The deal that averted a government shutdown Friday night is a huge win for House Republicans, for the Tea Party and for House Speaker John Boehner, R-Ohio, who hung tough to the last possible minute and showed the core of the GOP caucus that he’s got its back, for now. House Budget Committee Chairman Paul Ryan, R-Wisc., told The New York Times that by his math, Republicans got 79 percent of what they wanted. This is a handy barometer for how conservatives feel about their win, and less importantly, another reason to wonder about Ryan’s math. The deal came in around $38 billion, 127 percent of the $30 billion the GOP first asked for. Another way to measure it is to call it 56 percent of the $61 billion the House GOP ultimately demanded. Whatever. Maybe Ryan was counting policy riders, too. No matter how you cut it, Republicans delivered spectacularly on their initial promise to hack away at Washington spending.
Democrats look feckless. The reason this spending fight happened at all was that Democrats failed to pass the 2011 spending bills last year when they had strong majorities in the House and Senate. Now they’re on the losing end of the narrative about why it’s important to cut spending, and they had to retreat repeatedly in the face of House Republicans’ demands for more and more cuts. With bigger fights coming (the debt limit, FY 2012 appropriations, a potential multi-year budget deal, renewal of the Social Security tax cuts), House Republicans have to be thinking, “We can roll these guys.” They’re right. For now, at least.
If there was a Democratic counter-narrative, it was virtually inaudible outside the Capitol. The repeated mantra that slicing substantial money out of federal spending in the midst of a still-fragile recovery was a questionable idea that never got much traction, even when Speaker Boehner gave his Democratic critics a huge gift by saying “so be it” when asked if the GOP cuts would kill jobs. Without the president to amplify the criticism, it petered out. President Obama clearly saw this as a chance to reposition himself in the budget debate.
Liberals must be pining for the Bill Clinton of 1995, who might have pounced on Boehner’s error. During the savage budget fighting that year, two government shutdowns sobered Democrats about the political costs – a cost the current Republicans have not experienced. But back then, Tea Party-like Republicans got Clinton back into the game, and the president was happy to play hardball.
The turning point in the shutdown fights came when Republicans amended their continuing resolution with a perfectly sensible proposal to keep Medicare Part B premiums at 31.5 percent of the program’s cost, instead of letting them drop back to 25 percent, as required by a provision in an earlier law. Everyone knew any eventual budget compromise would require keeping the premium where it was, but tying it to the CR gave Clinton the chance to demagogue the Republicans for insisting on “cutting Medicare” as the price for keeping the government open. “They gave us our line,” said Clinton aide George Stephanopoulos.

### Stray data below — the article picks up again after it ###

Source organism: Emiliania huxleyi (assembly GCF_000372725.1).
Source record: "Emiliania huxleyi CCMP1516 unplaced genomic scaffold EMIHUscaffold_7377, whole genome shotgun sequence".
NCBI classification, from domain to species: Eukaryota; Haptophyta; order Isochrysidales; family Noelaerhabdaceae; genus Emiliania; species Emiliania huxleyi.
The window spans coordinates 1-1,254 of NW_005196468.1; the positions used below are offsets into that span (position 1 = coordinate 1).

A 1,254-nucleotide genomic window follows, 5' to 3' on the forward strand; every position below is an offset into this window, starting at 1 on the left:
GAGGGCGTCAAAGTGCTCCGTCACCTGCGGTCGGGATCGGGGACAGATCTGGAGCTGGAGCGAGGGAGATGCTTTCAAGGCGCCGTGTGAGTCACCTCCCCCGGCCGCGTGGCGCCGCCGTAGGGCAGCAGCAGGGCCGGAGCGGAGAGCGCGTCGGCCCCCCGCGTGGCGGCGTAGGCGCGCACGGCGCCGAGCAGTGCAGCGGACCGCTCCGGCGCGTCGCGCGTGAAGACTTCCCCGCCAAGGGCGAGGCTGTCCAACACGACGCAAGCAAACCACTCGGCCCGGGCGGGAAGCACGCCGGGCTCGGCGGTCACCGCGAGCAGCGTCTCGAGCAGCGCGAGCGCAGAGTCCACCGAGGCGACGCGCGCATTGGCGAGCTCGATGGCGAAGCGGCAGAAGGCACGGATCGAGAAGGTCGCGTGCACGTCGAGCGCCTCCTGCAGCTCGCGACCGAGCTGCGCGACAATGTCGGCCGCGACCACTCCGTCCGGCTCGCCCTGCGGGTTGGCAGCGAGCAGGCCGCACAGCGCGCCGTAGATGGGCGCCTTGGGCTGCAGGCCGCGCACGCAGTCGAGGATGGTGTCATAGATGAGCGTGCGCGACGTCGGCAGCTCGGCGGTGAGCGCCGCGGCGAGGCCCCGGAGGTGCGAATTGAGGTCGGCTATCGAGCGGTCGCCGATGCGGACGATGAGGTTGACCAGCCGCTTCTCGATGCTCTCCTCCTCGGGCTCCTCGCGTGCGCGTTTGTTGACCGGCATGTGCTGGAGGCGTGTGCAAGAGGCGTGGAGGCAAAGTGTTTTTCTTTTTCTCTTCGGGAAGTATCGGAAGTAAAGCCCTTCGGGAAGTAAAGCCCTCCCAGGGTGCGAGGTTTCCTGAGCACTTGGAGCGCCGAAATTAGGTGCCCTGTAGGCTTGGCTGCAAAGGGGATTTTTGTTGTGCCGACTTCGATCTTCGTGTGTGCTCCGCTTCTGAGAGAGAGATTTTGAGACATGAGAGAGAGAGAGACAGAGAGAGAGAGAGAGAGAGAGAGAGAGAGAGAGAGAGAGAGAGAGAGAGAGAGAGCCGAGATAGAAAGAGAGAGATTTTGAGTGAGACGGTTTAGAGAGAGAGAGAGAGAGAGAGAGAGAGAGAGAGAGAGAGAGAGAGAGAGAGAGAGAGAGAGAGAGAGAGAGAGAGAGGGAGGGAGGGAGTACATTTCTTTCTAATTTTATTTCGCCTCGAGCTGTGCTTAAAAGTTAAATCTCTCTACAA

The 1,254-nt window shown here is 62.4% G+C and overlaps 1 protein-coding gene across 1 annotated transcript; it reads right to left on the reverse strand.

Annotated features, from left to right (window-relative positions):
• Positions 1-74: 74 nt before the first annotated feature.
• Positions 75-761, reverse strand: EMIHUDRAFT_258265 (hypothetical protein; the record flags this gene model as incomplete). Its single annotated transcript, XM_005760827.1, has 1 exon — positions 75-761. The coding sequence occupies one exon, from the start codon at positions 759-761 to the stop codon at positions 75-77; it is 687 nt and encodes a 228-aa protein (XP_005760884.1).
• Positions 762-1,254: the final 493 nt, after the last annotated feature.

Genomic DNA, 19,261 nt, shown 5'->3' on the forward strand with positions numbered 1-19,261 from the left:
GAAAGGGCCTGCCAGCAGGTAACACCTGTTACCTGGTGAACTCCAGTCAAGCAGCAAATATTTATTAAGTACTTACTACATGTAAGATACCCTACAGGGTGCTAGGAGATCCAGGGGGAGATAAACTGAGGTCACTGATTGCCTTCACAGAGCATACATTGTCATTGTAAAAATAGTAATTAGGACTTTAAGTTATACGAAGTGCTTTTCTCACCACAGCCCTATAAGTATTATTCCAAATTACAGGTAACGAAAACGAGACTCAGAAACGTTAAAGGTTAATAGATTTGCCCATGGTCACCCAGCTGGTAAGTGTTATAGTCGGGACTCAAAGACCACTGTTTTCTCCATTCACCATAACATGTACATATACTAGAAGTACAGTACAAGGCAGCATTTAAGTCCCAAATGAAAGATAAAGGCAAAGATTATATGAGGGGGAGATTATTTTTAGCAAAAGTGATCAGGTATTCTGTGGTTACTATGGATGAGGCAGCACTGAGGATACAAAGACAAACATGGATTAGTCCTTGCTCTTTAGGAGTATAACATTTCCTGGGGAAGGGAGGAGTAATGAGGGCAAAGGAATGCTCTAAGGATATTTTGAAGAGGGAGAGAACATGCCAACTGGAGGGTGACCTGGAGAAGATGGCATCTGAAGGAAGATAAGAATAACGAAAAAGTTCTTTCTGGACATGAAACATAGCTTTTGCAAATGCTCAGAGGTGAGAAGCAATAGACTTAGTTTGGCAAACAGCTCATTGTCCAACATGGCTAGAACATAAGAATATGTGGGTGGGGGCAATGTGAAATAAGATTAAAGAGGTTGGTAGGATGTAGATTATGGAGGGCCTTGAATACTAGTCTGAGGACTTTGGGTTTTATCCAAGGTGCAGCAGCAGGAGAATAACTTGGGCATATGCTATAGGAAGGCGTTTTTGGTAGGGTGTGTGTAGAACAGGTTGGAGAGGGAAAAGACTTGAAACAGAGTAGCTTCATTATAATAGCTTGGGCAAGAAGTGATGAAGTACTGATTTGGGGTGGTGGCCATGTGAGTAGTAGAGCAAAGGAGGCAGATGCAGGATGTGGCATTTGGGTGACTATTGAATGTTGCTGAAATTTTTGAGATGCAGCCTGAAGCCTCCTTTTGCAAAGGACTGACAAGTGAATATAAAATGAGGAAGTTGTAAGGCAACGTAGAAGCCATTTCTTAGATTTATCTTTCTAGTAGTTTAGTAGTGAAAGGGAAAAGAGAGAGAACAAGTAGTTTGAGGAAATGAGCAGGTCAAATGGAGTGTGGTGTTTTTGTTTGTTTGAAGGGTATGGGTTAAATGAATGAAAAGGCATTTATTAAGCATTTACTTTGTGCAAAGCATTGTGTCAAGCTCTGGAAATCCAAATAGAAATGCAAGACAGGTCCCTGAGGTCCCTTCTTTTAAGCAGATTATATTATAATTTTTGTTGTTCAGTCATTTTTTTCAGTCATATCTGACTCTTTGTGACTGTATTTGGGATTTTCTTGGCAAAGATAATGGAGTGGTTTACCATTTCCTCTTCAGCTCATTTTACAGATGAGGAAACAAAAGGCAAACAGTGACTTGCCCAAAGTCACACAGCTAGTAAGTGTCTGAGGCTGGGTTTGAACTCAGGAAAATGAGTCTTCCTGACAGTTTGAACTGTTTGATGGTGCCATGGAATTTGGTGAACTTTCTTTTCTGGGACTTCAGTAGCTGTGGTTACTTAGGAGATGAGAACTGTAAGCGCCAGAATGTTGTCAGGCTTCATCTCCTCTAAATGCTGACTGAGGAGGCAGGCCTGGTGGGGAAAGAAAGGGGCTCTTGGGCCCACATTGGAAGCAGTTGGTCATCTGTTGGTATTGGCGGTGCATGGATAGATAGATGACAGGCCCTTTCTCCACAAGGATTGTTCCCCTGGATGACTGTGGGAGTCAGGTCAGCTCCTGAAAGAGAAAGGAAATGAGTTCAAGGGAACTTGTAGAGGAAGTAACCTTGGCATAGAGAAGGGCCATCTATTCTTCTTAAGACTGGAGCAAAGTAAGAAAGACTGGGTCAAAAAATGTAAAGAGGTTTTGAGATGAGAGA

Clinton also painted the GOP cuts as extreme. Imagine what a combative Clinton might have said this year about the GOP cuts. “How many people died from eating tainted food last year? Well, folks, according to the Centers for Disease Control, 5,000 Americans died, 325,000 went to the hospital and 76 million of us got sick – including school kids who get salmonella and e coli in their school lunches. Do numbers like those make it sound like we have too many food inspectors? No? I don’t think so, either. So how does it make sense that the Republicans want to cut more than $150 million from the Agriculture Department’s budget for inspections?” Here Clinton might have paused and widened his eyes. “That just sounds craaazy.”
The idea that the cuts might have overachieved evaporated when Obama praised them as “the largest annual spending cut in our history,” and Senate Majority Leader Harry Reid, D-Nev., called them “historic.” Now both parties own them, though Democrats have a minority share.
The problem for Obama is that unlike Clinton – who fought for and won a real deficit-reduction plan in 1993 -- Obama has talked and talked about the need to get serious about deficit reduction, but he’s the only major player in the game now without a serious plan. Give him credit – in his first two years in office, he fought and won a health reform plan that was a necessary but as politically toxic as Clinton’s deficit-reduction plan. But you can’t fight something with nothing, so unsurprisingly, Obama will unveil a deficit-reduction plan this week. Stay tuned.
George Hager is a member of the USA Today editorial board.
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